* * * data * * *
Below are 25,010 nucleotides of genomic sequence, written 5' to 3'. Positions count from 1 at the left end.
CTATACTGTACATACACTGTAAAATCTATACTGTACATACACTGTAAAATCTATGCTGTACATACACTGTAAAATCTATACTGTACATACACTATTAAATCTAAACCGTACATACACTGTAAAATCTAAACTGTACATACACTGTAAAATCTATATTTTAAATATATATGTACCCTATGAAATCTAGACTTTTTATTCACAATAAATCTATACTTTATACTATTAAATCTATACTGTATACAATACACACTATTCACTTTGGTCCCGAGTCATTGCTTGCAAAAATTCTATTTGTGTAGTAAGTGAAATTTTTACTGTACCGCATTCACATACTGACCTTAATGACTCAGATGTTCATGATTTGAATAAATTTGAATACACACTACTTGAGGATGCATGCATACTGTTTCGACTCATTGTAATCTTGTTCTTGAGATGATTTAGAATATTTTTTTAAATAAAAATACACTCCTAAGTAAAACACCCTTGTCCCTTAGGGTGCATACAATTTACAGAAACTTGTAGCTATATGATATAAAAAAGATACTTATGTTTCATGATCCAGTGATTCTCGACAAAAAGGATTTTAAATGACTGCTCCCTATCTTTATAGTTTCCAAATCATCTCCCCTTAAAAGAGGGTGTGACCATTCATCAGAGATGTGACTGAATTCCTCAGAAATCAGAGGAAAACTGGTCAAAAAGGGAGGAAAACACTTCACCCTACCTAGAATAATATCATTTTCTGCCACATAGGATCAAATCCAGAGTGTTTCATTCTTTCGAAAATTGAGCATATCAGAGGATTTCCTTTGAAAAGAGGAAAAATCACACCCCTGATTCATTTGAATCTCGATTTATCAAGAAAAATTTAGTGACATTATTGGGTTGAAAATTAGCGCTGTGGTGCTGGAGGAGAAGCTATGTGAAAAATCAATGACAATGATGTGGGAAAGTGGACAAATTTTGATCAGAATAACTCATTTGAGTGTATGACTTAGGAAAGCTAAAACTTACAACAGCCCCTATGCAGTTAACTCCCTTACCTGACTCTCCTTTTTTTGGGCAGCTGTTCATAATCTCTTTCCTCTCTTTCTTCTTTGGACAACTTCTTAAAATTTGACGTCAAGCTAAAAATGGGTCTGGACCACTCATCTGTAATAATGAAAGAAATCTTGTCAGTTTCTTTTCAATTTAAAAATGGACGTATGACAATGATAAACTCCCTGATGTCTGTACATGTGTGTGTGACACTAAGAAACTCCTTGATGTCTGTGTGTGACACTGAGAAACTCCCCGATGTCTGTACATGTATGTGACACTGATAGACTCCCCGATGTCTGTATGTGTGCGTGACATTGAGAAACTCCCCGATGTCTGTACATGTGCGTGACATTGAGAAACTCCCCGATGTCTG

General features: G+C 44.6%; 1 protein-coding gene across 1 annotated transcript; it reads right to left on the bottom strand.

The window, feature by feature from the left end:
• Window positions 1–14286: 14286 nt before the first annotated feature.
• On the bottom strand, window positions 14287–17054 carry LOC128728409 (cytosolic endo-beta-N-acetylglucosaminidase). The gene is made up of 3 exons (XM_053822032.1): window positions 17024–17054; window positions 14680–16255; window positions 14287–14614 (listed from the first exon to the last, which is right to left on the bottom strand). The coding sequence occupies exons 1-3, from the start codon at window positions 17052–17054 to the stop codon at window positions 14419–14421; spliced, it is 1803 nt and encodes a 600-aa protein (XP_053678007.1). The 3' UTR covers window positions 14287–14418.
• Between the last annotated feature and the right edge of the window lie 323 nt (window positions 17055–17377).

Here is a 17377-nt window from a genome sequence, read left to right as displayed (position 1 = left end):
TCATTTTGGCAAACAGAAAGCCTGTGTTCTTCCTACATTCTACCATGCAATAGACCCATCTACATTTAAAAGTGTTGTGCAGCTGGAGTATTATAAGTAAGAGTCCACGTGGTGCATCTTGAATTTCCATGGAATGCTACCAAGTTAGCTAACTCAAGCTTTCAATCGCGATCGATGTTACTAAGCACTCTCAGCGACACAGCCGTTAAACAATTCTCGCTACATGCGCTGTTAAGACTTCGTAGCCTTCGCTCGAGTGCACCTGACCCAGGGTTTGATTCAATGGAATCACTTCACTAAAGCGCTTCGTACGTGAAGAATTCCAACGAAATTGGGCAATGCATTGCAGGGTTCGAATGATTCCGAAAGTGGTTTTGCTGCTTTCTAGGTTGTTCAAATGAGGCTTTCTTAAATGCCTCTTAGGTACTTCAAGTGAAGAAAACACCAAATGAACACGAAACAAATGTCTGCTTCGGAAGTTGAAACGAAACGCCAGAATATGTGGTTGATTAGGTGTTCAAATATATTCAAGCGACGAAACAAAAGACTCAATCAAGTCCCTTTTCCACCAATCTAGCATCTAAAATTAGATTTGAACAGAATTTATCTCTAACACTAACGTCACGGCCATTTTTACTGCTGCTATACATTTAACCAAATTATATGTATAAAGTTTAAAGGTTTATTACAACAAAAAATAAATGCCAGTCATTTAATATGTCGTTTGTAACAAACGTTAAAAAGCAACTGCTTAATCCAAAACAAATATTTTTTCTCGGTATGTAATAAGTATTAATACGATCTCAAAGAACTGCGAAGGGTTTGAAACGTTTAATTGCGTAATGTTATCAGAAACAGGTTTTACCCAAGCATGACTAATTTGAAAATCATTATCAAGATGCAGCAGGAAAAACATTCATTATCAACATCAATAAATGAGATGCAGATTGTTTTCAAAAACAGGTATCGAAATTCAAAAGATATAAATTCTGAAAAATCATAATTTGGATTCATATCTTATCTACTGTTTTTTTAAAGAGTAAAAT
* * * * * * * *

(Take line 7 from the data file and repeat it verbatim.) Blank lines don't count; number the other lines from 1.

• Between the last annotated feature and the right edge of the window lie 323 nt (window positions 17055–17377).